The best stories are shared aloud with friends.

For more than 100 fishermen from as far away as Vineyard Haven, Mass., to Alaska, Idaho, the West Coast and provinces of Canada, poetry is, too.

The Fisherpoets Gathering in Astoria, now in its 22nd year and running from Friday, Feb. 22, through Sunday, Feb. 24, is a celebration of spoken word poetry and a reunion for fishermen.

“People come all the way from the East Coast to read twice for 15 minutes or down from Alaska,” said Jon Broderick, one of the Gathering’s founders and organizers.

Readings are at Astoria Brewing Company, the Columbian Theater, the Voodoo Lounge, Fort George Brewery, KALA, the Labor Temple Bar and the Liberty Theatre. Admission buttons are $15 for the weekend.

Singing and story circles, poetry slams, a poetry contest, workshops, environmental issue presentations, a Gearshack bookstore full of poets’ work and two art shows are all on tap.

This year, 11 new poets will join the more than 100 presenters.

“People who give it a go for the first time, people you wouldn’t otherwise hear from, that’s a real goal of the FisherPoets Gathering, is to get people who wouldn’t otherwise write down a poem or a story or pen some lyrics to do it,” Broderick said.

New fisherpoets

Josh Wisniewski, an anthropologist who works with treaty tribes in Washington, has fished since 1994 when he was 18.

Wisniewski said reading Gary Snyder’s “Riprap and Cold Mountain Poems” when he was young made him interested in writing about his own experiences.

“I love the aesthetics of fishing. I love the boats, the buoys, the smells, the sights, every single part of it,” he said.

He plans to perform “The Setnetters Sabbath,” “Tide Change,” “North Pacific Fish Farm” and “Conservation” at the Gathering. The poems address longlining, opportunities and access, and conservation.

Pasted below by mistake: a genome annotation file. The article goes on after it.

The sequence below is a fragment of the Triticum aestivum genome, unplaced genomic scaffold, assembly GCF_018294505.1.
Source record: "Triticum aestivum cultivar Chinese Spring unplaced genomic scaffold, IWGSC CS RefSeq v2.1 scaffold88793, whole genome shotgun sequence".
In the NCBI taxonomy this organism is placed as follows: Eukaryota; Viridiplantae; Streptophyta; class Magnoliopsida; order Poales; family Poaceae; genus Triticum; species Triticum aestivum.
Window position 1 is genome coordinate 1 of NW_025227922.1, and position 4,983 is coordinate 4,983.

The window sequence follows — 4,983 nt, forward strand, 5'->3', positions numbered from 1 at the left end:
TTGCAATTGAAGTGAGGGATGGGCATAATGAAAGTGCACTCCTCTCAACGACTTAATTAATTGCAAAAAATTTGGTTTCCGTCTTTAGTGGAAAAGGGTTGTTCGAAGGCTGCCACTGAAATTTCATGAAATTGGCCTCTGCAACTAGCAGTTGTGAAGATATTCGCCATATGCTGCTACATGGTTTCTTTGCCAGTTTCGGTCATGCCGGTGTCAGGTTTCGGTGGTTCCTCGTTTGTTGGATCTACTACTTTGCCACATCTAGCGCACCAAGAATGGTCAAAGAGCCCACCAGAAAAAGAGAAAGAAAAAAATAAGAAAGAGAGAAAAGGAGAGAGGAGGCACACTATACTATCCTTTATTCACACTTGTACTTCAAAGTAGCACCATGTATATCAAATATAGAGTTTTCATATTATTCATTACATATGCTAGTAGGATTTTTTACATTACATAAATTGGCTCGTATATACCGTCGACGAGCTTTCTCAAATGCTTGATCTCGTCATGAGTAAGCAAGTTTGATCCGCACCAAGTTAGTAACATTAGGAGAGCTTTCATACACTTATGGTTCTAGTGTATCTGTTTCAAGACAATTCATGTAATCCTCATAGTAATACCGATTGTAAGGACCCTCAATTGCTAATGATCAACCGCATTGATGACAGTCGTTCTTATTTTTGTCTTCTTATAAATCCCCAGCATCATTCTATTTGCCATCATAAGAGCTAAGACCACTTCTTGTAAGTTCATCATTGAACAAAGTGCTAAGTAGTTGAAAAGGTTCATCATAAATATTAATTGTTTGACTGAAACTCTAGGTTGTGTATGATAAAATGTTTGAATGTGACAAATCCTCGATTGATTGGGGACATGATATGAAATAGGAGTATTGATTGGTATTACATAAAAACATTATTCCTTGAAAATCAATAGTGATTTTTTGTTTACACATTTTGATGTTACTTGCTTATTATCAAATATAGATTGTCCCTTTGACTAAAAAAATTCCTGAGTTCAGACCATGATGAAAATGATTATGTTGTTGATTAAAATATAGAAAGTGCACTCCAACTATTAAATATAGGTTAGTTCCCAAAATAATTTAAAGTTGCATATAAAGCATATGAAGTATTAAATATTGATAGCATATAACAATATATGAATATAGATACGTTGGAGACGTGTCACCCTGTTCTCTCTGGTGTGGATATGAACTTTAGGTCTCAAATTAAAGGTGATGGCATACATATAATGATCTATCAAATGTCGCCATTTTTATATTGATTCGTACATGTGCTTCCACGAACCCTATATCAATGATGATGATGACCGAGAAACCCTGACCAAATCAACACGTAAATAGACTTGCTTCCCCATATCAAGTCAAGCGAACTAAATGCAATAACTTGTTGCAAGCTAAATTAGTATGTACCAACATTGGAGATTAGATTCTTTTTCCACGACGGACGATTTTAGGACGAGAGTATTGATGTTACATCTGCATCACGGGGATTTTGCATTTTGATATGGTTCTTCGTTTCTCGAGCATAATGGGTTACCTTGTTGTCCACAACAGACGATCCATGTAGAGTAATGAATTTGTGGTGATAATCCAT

Wisniewski said ideas come to him often when he’s sitting down at home or on an anchor.

“I’ll find time to start writing it down, and then I usually just sit on it for a while and then maybe eventually put it into my computer and kind of tweak it a little bit more,” he said.

Karen Gimbel of Calgary, Alberta, was drawn to the Gathering through friends and family who have attended, and for her love of poetry and fishing.

Gimbel has fished since 1980 and said writing has made her reflect on her days fishing on Bristol Bay in Alaska.

“Fishing was a lifestyle for us. All of our days were wrapped around the seasons of Dillingham, Alaska … we worked hard to survive,” Gimbel said.

Gimbel writes poetry with pen and paper. Her poetry explores connections between things, death, the cycles of life and impermanence.

“Often enough a poem just ‘comes through’ but other times, I sit with an idea for months, and sometimes find using different ‘forms’ useful to help them come in,” she said.

Vocalist Kim Menster of Cordova, Alaska, has always played with words.

“I focus on humor and how words fit together,” Menster said. “Words make me happy and how words are used. I like word play.”

Menster began writing fisherpoetry after Joanna Reichhold start the In Em Fisher Folk Festival in Cordova after performing at the FisherPoets Gathering.

Menster has fished since 1994 and bought her own boat in 1998.

She credits the rhythmic and repetitive jobs fishing entails, like hanging nets, as part of what drew her to writing songs.

“I kind of get stuck on a phrase or a word that I like. As I’m going through my repetitive stuff, (I’ll) start playing with words,” she said.

Menster will sing “Useless and Pretty,” “Hotlaps” and “The Ballad of the Jimani,” which is about a boat she used to work on and its crew.

Returning to shore

Broderick said it’s enjoying people’s company and catching up that keeps people coming back.

“It’s a party. It’s like Christmas dinner or Thanksgiving dinner, you know?” he said. “You may not make it every year but you’re always invited.”

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